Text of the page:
Lease is too Good to be True is a case study concerning an inexperienced copier lessee.
By reading and understanding the case of “The Lease is Too Good To Be True”, you will know one type of deal you should stay away from. This casenwill help you weed out so called opportunities that are really rip-offs in disguise.
This is a rather simple, yet very common scenario. This is just one example of a repeating copier rip off I’ve seen so many times its just sad. This is a must read if you’re one of those people who like shopping the internet for equipment. It should make you rethink leasing any service intensive equipment from a non-local dealer.
Case of Noel Hosemenot, P.A. – She Got Hooked Up with a Deceitful Copier Dealer
The names have been changed, but the case is real. I received a call from Noel early in 2016. Initially, she asked me if we service Ricoh copiers. I replied, “yes we do”. “What model do you have?” She replied, “a Ricoh Aficio MP C4501”. I know the MP C4501 to be a good all in one type of color copier that was manufactured and sold as new around 2010, give or take a year. After about two minutes of me playing detective to get answers, Noel expressed to me some critical information regarding her dilemma.
The copier was leased less than 6 months ago – the lease is too good to be true – or is it?
A “dealer” located approximately 100 miles away set Noel up with a 60 month lease on this Ricoh color copier. They provided a service contract for $30.00 per month, including parts, labor, toner and service calls. Noel wanted to know if I would honor their service contract. Immediately, I sensed the problem. Just as so many before her, Noel had made a deal with the devil. Noel Hosemenot, P.A. had not been able to get anybody out to service her equipment in two weeks of trying. Her original dealer had mislead her into believing they could service the equipment, when they really couldn’t. At least, not adequately enough to keep it running under her low volume. In fact, I recognized the name of the copier company that sold her on this lease service program of theirs. This was a company I knew as a dealer wholesaler. They really weren’t a true servicing copier dealer. Wholesalers typically either do wholesale or they do general business to business. Wholesalers just fluff n’ buff the machines so functions work, but its the buying dealer’s responsibility to refurbish, replace parts and detail for the end customer.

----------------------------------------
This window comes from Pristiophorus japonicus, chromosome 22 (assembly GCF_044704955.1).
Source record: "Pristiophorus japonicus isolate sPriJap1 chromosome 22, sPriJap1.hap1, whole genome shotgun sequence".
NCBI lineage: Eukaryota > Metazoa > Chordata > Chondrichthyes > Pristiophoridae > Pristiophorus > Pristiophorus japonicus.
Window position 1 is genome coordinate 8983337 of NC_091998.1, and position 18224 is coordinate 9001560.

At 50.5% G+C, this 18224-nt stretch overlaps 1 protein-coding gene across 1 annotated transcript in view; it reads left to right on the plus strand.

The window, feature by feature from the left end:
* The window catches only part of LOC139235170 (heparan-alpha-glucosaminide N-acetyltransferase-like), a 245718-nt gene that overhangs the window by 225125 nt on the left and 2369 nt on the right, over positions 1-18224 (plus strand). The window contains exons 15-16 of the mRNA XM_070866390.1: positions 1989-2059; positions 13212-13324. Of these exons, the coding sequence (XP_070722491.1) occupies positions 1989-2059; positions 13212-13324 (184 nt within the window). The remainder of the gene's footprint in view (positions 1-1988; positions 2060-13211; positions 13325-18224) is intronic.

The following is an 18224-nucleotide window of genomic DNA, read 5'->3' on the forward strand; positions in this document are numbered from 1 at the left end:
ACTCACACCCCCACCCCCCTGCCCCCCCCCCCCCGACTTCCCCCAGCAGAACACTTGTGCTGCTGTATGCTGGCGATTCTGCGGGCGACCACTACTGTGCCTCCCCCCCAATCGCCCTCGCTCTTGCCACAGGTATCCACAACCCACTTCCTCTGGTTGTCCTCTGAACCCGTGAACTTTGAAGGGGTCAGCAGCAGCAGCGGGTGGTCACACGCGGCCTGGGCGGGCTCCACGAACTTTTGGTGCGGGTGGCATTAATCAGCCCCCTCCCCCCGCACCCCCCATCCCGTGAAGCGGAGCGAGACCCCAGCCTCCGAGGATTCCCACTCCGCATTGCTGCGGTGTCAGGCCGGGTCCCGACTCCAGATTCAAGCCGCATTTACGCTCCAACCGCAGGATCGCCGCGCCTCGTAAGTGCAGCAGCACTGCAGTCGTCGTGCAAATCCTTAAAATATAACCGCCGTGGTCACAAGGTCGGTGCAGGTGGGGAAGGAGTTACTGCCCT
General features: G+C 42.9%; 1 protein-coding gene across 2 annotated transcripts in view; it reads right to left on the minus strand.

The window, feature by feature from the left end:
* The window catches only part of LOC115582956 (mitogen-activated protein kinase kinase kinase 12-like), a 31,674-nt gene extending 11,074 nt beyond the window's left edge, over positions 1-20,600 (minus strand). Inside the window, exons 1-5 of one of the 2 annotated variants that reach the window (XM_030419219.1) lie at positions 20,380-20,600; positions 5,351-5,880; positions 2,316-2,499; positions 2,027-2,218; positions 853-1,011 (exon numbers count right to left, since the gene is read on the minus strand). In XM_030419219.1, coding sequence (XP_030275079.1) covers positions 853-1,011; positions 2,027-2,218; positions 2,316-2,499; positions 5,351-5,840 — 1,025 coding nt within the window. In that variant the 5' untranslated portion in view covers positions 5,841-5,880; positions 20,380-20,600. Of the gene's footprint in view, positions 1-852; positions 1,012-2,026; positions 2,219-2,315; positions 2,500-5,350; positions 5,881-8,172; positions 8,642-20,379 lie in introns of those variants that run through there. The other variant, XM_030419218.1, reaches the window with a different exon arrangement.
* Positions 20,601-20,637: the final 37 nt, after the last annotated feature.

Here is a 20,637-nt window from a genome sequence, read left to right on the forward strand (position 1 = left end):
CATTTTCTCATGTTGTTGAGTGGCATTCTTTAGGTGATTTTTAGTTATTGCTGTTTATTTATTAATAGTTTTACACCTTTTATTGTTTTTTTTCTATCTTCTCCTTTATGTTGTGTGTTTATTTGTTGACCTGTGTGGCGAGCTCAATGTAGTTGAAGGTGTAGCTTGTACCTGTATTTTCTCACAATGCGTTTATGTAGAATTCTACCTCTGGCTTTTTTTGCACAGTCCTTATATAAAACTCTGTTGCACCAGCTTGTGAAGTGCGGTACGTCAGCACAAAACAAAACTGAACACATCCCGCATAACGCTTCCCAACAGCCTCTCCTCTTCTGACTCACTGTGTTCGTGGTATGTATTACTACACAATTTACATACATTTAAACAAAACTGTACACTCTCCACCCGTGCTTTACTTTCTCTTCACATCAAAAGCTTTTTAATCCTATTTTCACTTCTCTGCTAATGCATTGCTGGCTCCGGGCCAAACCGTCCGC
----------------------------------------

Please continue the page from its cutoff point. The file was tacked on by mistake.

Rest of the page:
Mama said if The Lease is Too Good To Be True Its just Another Copier Lease Scam
Noel explained that the dealer was very willing to let her out of the service portion of the arrangement. It was actually separate from the lease. In this day of bundled leases, these copier scoundrels probably planned to dump the service as soon as they had a service call. I saw this as somewhat of a mixed blessing. I told Noel, “You won’t be able to get out of the lease”, and its really not much help to get out of the service contract. The thing is, “the copier dealer has been paid for the equipment by the lessor. The lessor is just a finance company, aka leasing company. You could sue, but it would cost you a bunch of money and you will not likely win.“ Except for potentially getting a judgement from a judge for bad faith dealing by the equipment dealer, there wasn’t a rosy outlook. Please recognize, an all to0 common occurrence in the office equipment industry. I have no doubt that the problem isn’t just the copier industry. If there is money involved, there are crooks that lurk. Even some of the “good ones” are questionably crooked. Don’t assume everyone is a crook, but don’t assume anyone is honest. If things just don’t add up, or you don’t understand, stop and take a breather. You should regroup before signing. Even if the rate is alarmingly low compared to everyone else, figure out why. Here’s an example of how that can turn out bad.
End Result – If a Lease is Too Good to be True, it’s Neither
I offered a free estimate to repair Noel’s equipment. I would send a technician for $0.00. However, if we fixed it our minimum cost on that color copier was $119.00. If she wanted a contract, we would perform diagnostics and a thorough inspection of the machine. Then, we would give her a quote on what needs to be done to bring it to standards worthy of a service contract. “Nobody wants to bet on a dying horse”, pretty much sums up how dealers feel about taking on used equipment under service contracts. If it needs parts or is going to need them soon, any dealer is going to want those parts replaced at the customer’s expense. Where Noel was concerned, it simply meant that she would never find another servicer to provide an all inclusive contract for $30.00 on a 5 year old color copier. $85.00 per month would have been a reasonable rate for minimal usage allowance on that machine. Say 2,000 color and 500 black pages. The fact is, a 5 year lease on a used copier is just a horrible idea anyway. The leasing companies are well aware of that, but some of them will take that deal anyway. On the other hand, some won’t permit it. Otherwise, the leasing companies base their decision on repayment history, credit and tenure.